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AMEs Issue Statement on Black Clergy and President Trump Meeting
By Bishop Frank Madison Reid III and Mrs. Jacquelyn Dupont-Walker
Published August 5, 2018

          Bishop Frank Madison Reid III and Mrs. Jacquelyn Dupont-Walker (File photos)

Editor’s note: President Donald Trump met with African American pastors at the White House on Aug. 1, and many of the attendees applauded his administration. Pastor Darryl Scott of Ohio referred to Trump as the “the most pro-black President that we’ve had in our lifetime,” according to the White House transcript of the meeting. The following editorial is a response to the gathering.

There is great alarm about the recent meeting held with some “Black Church Leaders” and Mr. Donald Trump.

These concerns are rooted and grounded in the Presidents ongoing remarks and policies that are anti-African/Caribbean nations, anti-justice for Black/Brown people and anti-the needs of children, the sick, the elderly, women and the poor in America.

The verifiable lies and “false” statements that Mr. Trump makes to encourage his base to live in a fantasyland of white supremacy are divisive, deceitful and destructive to our democracy.

Moses did not meet with Pharaoh to praise him for being “pro-chosen people.” When Daniel refused to bow down to the king’s golden statue he didn’t thank him for being the biggest “pro” religious art king for the Jewish exiles.

The truth makes us free from the fear of powerful people who would use the power of lies to pass policies that work against the freedom, justice and equality of immigrants, Black and Brown voters, women and those who need affordable health care. We cannot call any politician “pro-black” whose policies seek to take away the vote, as well as, social, political and economic empowerment for all victims of white power policies.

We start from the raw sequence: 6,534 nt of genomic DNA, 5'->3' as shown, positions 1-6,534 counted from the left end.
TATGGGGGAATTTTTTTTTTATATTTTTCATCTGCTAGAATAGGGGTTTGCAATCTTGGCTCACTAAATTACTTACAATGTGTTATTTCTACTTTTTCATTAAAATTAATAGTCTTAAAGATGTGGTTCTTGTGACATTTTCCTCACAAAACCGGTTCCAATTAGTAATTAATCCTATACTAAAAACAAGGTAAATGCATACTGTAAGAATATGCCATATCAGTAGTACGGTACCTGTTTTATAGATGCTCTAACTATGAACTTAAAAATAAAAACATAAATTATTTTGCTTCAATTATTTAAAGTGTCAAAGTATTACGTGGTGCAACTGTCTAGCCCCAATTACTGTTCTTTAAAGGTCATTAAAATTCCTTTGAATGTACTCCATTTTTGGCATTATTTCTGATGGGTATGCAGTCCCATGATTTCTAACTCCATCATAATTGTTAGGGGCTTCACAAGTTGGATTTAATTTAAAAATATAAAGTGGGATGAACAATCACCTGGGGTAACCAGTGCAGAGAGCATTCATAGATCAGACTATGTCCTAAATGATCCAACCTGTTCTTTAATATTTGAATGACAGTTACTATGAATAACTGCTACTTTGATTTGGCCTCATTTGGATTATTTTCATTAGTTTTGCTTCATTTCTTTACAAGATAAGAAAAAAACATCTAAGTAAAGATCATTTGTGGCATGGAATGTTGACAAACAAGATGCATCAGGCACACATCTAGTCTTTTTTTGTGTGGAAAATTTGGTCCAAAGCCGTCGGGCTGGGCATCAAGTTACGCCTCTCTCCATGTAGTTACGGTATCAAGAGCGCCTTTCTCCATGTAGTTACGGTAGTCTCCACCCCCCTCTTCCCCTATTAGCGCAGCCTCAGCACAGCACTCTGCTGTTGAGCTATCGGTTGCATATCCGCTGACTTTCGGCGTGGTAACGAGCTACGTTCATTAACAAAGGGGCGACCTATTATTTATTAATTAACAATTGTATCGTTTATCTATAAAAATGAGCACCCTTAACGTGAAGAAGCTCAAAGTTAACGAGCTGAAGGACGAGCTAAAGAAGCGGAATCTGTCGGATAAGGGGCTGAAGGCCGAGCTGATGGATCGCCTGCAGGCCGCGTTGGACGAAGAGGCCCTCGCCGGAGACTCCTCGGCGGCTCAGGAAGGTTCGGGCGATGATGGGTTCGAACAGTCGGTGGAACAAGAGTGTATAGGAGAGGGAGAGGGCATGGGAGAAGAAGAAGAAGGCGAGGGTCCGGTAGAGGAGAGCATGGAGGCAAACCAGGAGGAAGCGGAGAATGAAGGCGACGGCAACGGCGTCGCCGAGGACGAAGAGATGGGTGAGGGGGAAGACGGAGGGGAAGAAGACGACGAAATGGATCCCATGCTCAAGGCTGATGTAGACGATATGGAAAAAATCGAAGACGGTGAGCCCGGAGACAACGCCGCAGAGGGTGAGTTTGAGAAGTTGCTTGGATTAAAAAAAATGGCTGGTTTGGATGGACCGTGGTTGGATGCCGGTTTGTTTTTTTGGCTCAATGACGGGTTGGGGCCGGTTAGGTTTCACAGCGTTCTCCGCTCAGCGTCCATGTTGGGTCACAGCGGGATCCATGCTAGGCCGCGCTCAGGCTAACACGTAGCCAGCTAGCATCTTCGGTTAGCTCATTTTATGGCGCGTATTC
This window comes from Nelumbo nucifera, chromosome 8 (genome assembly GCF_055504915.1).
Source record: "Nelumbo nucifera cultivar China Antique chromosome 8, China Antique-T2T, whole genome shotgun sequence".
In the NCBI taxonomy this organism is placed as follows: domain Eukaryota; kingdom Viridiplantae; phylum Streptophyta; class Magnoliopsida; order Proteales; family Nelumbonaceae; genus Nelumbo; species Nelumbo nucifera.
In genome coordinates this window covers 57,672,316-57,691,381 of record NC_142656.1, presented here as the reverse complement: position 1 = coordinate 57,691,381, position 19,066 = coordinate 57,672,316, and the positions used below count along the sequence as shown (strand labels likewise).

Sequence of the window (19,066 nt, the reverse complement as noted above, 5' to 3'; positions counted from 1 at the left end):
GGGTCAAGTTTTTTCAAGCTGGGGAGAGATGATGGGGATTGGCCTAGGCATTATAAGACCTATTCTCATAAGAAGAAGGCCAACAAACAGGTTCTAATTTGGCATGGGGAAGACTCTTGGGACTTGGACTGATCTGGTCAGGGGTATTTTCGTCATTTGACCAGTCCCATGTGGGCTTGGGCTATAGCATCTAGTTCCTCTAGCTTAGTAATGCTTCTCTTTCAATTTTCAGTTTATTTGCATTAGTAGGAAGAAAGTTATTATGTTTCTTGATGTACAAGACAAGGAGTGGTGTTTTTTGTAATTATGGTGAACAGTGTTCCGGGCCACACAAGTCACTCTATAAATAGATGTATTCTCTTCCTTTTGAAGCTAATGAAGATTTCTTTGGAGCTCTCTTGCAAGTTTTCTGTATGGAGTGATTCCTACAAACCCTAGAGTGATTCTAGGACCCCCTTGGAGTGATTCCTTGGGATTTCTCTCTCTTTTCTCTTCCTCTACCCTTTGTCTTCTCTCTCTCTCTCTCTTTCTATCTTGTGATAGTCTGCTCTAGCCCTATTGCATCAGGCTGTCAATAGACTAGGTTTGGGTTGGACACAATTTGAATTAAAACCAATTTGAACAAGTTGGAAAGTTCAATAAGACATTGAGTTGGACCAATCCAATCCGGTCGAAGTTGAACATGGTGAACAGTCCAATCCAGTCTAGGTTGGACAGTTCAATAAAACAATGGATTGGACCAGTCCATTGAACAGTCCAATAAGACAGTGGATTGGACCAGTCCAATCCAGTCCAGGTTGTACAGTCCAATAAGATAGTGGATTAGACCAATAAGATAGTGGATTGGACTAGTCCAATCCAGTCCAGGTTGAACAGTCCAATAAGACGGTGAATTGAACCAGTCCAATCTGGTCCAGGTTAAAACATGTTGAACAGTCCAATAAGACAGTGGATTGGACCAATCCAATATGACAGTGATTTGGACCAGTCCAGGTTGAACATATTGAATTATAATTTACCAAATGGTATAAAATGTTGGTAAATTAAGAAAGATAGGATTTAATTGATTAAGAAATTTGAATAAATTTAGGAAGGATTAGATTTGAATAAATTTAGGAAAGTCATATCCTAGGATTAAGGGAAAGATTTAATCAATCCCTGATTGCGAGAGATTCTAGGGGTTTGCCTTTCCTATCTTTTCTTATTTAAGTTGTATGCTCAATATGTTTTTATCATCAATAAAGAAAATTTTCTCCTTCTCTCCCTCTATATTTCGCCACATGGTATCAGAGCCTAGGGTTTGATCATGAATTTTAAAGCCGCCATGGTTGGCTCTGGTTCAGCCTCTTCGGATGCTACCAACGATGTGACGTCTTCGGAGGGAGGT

The history of the Black Church started as an “invisible institution” that resisted the enslaving white supremacy teachings that falsely paraded itself around in the name of Christianity. Richard Allen, David Walker, Denmark Vesey, Daniel Alexander Payne, Sojourner Truth, Nat Turner, Harriet Tubman, Frederick Douglass and Henry McNeal Turner never thought about praising any powerful leader who used that power to hurt their people and nation.

In the 20th Century Black Church, the early servant-leaders of African American Empowerment, what some call the Black Social Gospel Movement, were Reverdy Cassius Ransom, Ida Wells Barnett, Mordecai Johnson, Vernon Johns, Howard Thurman, Benjamin Mays and Rosa Parks. Their most famous mentee was the Civil Rights martyr, Martin Luther King, Jr.

In the second half of the 20th Century Dr. James H. Cone became the “Father of Black Liberation Theology” when he published his first book, “Black Power and Black Theology.” Out of this movement, the Black Church reclaimed it historic legacy as the house of prayer, praise, power and liberation.

When Congresswoman Shirley Chisholm ran for president, Congresswoman, Barbara Jordan shined during the Watergate hearings and then gave a speech at the Democratic National Convention that shook the nation, they opened the door for Jesse Jackson’s phenomenal presidential runs in 1984 and 1988. Jacksons run opened the door for the election of the first African American president in history, Barack Hussein Obama.

The Black Church is not blind, deaf or dumb. We know who is for us and who is against us. Liberating words without deeds are dead.

It should be recognized that the Black Church is not monolithic. We would have hoped, however, that our colleagues in Christ would have included other voices, and key African American churchmen and women, so that there would have been a more inclusive perspective of the Black Church and its servant leaders

Categories: Religion
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